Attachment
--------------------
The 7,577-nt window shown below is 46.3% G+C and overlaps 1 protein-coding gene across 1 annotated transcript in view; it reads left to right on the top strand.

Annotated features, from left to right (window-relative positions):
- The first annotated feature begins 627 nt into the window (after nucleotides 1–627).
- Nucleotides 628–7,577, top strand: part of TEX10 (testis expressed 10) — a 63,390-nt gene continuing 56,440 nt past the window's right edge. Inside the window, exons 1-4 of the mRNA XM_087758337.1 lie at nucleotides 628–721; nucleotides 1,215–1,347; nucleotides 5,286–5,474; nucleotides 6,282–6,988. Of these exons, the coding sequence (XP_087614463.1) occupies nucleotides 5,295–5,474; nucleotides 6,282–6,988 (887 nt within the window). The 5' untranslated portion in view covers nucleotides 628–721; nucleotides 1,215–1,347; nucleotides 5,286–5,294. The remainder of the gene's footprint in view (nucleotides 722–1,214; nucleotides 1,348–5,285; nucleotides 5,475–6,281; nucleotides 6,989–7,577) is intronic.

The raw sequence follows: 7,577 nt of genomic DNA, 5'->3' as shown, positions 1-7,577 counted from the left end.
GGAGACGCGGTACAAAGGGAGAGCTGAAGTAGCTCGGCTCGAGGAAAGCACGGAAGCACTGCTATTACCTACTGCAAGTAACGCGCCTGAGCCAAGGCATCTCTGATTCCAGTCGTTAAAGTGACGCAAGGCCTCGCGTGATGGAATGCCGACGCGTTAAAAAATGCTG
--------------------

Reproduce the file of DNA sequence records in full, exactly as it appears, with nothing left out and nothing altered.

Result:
The 7,577-nt window shown below is 46.3% G+C and overlaps 1 protein-coding gene across 1 annotated transcript in view; it reads left to right on the top strand.

Annotated features, from left to right (window-relative positions):
- The first annotated feature begins 627 nt into the window (after nucleotides 1–627).
- Nucleotides 628–7,577, top strand: part of TEX10 (testis expressed 10) — a 63,390-nt gene continuing 56,440 nt past the window's right edge. Inside the window, exons 1-4 of the mRNA XM_087758337.1 lie at nucleotides 628–721; nucleotides 1,215–1,347; nucleotides 5,286–5,474; nucleotides 6,282–6,988. Of these exons, the coding sequence (XP_087614463.1) occupies nucleotides 5,295–5,474; nucleotides 6,282–6,988 (887 nt within the window). The 5' untranslated portion in view covers nucleotides 628–721; nucleotides 1,215–1,347; nucleotides 5,286–5,294. The remainder of the gene's footprint in view (nucleotides 722–1,214; nucleotides 1,348–5,285; nucleotides 5,475–6,281; nucleotides 6,989–7,577) is intronic.

The raw sequence follows: 7,577 nt of genomic DNA, 5'->3' as shown, positions 1-7,577 counted from the left end.
GGAGACGCGGTACAAAGGGAGAGCTGAAGTAGCTCGGCTCGAGGAAAGCACGGAAGCACTGCTATTACCTACTGCAAGTAACGCGCCTGAGCCAAGGCATCTCTGATTCCAGTCGTTAAAGTGACGCAAGGCCTCGCGTGATGGAATGCCGACGCGTTAAAAAATGCTG